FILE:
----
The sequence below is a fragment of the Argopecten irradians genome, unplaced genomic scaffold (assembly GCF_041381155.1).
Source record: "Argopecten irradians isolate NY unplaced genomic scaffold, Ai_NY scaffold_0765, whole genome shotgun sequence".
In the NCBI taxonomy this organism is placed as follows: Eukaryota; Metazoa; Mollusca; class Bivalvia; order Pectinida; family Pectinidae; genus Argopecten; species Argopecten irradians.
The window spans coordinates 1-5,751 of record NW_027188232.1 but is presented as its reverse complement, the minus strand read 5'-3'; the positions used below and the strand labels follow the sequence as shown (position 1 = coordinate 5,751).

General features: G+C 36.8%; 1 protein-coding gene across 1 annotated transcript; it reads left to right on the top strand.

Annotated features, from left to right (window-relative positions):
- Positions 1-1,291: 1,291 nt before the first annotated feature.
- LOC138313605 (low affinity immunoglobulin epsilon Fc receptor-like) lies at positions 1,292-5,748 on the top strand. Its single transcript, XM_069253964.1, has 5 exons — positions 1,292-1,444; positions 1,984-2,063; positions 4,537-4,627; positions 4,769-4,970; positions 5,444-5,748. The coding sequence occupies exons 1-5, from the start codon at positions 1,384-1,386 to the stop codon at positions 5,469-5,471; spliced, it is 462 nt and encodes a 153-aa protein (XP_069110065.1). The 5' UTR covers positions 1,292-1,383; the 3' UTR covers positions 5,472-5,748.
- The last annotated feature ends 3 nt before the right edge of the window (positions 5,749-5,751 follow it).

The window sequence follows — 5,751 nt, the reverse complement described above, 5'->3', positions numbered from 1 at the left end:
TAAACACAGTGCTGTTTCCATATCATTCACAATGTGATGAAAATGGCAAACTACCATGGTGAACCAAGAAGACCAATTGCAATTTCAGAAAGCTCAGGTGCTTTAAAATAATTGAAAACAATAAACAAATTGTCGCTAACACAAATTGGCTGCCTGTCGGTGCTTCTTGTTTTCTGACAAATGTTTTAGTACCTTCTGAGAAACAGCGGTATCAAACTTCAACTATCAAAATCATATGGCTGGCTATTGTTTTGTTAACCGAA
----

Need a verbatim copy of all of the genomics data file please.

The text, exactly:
The sequence below is a fragment of the Argopecten irradians genome, unplaced genomic scaffold (assembly GCF_041381155.1).
Source record: "Argopecten irradians isolate NY unplaced genomic scaffold, Ai_NY scaffold_0765, whole genome shotgun sequence".
In the NCBI taxonomy this organism is placed as follows: Eukaryota; Metazoa; Mollusca; class Bivalvia; order Pectinida; family Pectinidae; genus Argopecten; species Argopecten irradians.
The window spans coordinates 1-5,751 of record NW_027188232.1 but is presented as its reverse complement, the minus strand read 5'-3'; the positions used below and the strand labels follow the sequence as shown (position 1 = coordinate 5,751).

General features: G+C 36.8%; 1 protein-coding gene across 1 annotated transcript; it reads left to right on the top strand.

Annotated features, from left to right (window-relative positions):
- Positions 1-1,291: 1,291 nt before the first annotated feature.
- LOC138313605 (low affinity immunoglobulin epsilon Fc receptor-like) lies at positions 1,292-5,748 on the top strand. Its single transcript, XM_069253964.1, has 5 exons — positions 1,292-1,444; positions 1,984-2,063; positions 4,537-4,627; positions 4,769-4,970; positions 5,444-5,748. The coding sequence occupies exons 1-5, from the start codon at positions 1,384-1,386 to the stop codon at positions 5,469-5,471; spliced, it is 462 nt and encodes a 153-aa protein (XP_069110065.1). The 5' UTR covers positions 1,292-1,383; the 3' UTR covers positions 5,472-5,748.
- The last annotated feature ends 3 nt before the right edge of the window (positions 5,749-5,751 follow it).

The window sequence follows — 5,751 nt, the reverse complement described above, 5'->3', positions numbered from 1 at the left end:
TAAACACAGTGCTGTTTCCATATCATTCACAATGTGATGAAAATGGCAAACTACCATGGTGAACCAAGAAGACCAATTGCAATTTCAGAAAGCTCAGGTGCTTTAAAATAATTGAAAACAATAAACAAATTGTCGCTAACACAAATTGGCTGCCTGTCGGTGCTTCTTGTTTTCTGACAAATGTTTTAGTACCTTCTGAGAAACAGCGGTATCAAACTTCAACTATCAAAATCATATGGCTGGCTATTGTTTTGTTAACCGAA